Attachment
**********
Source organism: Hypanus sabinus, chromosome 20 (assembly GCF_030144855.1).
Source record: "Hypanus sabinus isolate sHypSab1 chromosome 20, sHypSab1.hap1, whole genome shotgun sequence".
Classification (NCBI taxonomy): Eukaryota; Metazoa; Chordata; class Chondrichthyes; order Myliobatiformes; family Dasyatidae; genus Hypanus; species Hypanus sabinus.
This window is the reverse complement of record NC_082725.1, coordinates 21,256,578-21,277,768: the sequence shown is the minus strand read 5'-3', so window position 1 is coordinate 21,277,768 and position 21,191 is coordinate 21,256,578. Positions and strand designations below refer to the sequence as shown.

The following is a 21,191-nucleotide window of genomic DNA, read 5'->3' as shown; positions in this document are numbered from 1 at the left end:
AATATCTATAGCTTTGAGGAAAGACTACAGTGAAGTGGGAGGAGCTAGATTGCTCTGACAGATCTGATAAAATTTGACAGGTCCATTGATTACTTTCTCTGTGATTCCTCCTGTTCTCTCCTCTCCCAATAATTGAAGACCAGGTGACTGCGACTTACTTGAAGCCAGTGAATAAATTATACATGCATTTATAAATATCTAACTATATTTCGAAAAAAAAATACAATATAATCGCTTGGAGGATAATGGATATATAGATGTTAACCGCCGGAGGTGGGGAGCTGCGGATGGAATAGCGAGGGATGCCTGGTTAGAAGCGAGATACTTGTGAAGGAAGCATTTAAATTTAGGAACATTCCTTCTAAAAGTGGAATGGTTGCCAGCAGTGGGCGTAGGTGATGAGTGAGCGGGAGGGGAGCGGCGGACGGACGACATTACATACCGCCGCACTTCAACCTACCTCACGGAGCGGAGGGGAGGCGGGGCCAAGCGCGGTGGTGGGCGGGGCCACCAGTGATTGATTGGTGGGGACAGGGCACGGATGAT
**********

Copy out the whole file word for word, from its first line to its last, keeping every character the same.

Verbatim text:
Source organism: Hypanus sabinus, chromosome 20 (assembly GCF_030144855.1).
Source record: "Hypanus sabinus isolate sHypSab1 chromosome 20, sHypSab1.hap1, whole genome shotgun sequence".
Classification (NCBI taxonomy): Eukaryota; Metazoa; Chordata; class Chondrichthyes; order Myliobatiformes; family Dasyatidae; genus Hypanus; species Hypanus sabinus.
This window is the reverse complement of record NC_082725.1, coordinates 21,256,578-21,277,768: the sequence shown is the minus strand read 5'-3', so window position 1 is coordinate 21,277,768 and position 21,191 is coordinate 21,256,578. Positions and strand designations below refer to the sequence as shown.

The following is a 21,191-nucleotide window of genomic DNA, read 5'->3' as shown; positions in this document are numbered from 1 at the left end:
AATATCTATAGCTTTGAGGAAAGACTACAGTGAAGTGGGAGGAGCTAGATTGCTCTGACAGATCTGATAAAATTTGACAGGTCCATTGATTACTTTCTCTGTGATTCCTCCTGTTCTCTCCTCTCCCAATAATTGAAGACCAGGTGACTGCGACTTACTTGAAGCCAGTGAATAAATTATACATGCATTTATAAATATCTAACTATATTTCGAAAAAAAAATACAATATAATCGCTTGGAGGATAATGGATATATAGATGTTAACCGCCGGAGGTGGGGAGCTGCGGATGGAATAGCGAGGGATGCCTGGTTAGAAGCGAGATACTTGTGAAGGAAGCATTTAAATTTAGGAACATTCCTTCTAAAAGTGGAATGGTTGCCAGCAGTGGGCGTAGGTGATGAGTGAGCGGGAGGGGAGCGGCGGACGGACGACATTACATACCGCCGCACTTCAACCTACCTCACGGAGCGGAGGGGAGGCGGGGCCAAGCGCGGTGGTGGGCGGGGCCACCAGTGATTGATTGGTGGGGACAGGGCACGGATGAT